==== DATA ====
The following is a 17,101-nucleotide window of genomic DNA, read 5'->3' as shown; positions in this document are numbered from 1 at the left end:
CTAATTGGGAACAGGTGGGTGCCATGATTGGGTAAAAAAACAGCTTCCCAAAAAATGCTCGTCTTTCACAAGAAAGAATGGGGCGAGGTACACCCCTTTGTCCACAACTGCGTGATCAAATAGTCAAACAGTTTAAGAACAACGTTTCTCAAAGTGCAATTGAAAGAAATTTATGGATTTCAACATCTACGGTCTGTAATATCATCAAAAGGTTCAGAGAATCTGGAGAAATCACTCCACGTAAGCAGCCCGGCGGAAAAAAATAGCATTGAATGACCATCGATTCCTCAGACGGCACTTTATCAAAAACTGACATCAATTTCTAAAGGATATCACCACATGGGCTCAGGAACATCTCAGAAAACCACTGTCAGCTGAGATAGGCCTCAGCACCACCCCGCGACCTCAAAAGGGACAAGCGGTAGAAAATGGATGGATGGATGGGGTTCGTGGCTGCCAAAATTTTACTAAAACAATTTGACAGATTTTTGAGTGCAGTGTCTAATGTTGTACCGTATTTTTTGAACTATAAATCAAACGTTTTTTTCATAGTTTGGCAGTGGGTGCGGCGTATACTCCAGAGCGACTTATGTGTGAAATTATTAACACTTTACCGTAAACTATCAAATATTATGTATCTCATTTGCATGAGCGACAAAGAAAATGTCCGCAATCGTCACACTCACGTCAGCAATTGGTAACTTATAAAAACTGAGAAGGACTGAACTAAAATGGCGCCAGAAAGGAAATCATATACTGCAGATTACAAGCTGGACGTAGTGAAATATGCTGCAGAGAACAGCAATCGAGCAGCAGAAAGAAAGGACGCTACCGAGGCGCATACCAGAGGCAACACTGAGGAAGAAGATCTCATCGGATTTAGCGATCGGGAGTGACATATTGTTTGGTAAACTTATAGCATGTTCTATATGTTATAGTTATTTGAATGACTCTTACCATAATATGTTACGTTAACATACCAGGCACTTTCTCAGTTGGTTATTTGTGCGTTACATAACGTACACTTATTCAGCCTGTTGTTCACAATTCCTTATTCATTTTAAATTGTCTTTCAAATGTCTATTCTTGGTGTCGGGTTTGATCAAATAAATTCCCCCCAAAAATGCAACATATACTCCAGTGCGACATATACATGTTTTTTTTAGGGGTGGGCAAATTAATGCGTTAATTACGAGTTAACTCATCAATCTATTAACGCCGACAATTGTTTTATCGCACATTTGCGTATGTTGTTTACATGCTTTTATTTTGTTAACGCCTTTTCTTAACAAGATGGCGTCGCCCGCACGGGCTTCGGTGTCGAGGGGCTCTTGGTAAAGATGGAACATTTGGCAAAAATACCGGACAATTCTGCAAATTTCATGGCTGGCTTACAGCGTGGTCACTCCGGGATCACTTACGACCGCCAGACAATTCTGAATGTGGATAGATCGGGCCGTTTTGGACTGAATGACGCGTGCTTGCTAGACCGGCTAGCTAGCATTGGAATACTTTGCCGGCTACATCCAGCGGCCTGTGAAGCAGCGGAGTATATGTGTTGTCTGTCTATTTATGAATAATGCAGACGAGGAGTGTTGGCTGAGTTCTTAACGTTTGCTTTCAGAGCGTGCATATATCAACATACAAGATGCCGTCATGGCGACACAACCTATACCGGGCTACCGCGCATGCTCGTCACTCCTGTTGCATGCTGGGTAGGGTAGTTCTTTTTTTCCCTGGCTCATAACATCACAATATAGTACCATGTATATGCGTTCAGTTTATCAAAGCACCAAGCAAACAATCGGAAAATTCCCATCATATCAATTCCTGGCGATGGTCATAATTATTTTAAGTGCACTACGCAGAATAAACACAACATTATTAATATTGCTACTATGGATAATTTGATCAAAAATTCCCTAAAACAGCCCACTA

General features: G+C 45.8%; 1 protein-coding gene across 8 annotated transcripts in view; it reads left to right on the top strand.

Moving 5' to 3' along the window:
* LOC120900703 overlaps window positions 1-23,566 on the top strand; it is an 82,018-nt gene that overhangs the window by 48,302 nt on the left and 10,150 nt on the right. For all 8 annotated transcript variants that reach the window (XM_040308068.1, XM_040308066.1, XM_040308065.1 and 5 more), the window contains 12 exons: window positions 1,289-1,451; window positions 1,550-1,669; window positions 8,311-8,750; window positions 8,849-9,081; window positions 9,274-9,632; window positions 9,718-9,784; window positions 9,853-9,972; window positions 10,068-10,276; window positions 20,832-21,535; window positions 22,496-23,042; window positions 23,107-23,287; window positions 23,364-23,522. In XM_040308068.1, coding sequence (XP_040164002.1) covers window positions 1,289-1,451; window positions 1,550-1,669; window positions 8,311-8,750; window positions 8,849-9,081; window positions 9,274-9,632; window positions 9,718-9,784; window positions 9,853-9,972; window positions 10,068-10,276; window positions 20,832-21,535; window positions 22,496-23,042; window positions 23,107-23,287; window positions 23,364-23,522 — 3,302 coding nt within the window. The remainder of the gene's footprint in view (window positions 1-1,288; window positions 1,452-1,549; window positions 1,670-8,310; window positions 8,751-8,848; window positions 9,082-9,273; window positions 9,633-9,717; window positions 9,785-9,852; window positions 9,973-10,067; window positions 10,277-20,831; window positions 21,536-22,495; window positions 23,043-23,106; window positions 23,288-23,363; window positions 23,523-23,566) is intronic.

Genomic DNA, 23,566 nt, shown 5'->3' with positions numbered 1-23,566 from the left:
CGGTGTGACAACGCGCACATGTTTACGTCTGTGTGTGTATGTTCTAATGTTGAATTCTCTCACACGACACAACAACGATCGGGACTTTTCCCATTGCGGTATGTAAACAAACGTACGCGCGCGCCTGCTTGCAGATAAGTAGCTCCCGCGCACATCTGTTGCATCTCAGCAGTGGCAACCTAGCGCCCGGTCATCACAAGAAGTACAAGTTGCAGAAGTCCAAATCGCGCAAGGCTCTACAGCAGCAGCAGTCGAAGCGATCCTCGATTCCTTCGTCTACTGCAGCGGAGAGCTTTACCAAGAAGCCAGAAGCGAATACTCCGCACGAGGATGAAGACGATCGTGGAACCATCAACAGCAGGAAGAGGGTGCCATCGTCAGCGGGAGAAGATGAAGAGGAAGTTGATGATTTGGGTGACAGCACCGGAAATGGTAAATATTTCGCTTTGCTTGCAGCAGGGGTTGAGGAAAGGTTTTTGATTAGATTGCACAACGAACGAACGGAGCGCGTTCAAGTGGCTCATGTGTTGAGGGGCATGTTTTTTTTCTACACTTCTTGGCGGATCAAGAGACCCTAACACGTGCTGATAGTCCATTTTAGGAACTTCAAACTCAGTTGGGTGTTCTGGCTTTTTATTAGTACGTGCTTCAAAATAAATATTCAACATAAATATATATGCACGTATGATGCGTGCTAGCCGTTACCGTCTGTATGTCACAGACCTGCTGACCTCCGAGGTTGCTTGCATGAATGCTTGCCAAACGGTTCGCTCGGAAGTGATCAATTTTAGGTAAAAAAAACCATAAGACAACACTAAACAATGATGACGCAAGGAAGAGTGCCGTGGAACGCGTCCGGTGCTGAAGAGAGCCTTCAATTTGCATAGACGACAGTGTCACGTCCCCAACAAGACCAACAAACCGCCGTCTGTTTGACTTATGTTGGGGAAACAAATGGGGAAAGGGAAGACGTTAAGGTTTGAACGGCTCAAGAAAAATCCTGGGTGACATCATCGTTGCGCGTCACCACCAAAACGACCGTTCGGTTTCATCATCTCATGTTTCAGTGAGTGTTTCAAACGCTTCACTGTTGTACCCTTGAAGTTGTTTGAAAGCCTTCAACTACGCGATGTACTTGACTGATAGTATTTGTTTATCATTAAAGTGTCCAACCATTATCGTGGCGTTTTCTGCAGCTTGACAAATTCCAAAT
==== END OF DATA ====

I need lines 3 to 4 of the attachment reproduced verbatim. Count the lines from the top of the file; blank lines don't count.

General features: G+C 45.8%; 1 protein-coding gene across 8 annotated transcripts in view; it reads left to right on the top strand.

Moving 5' to 3' along the window: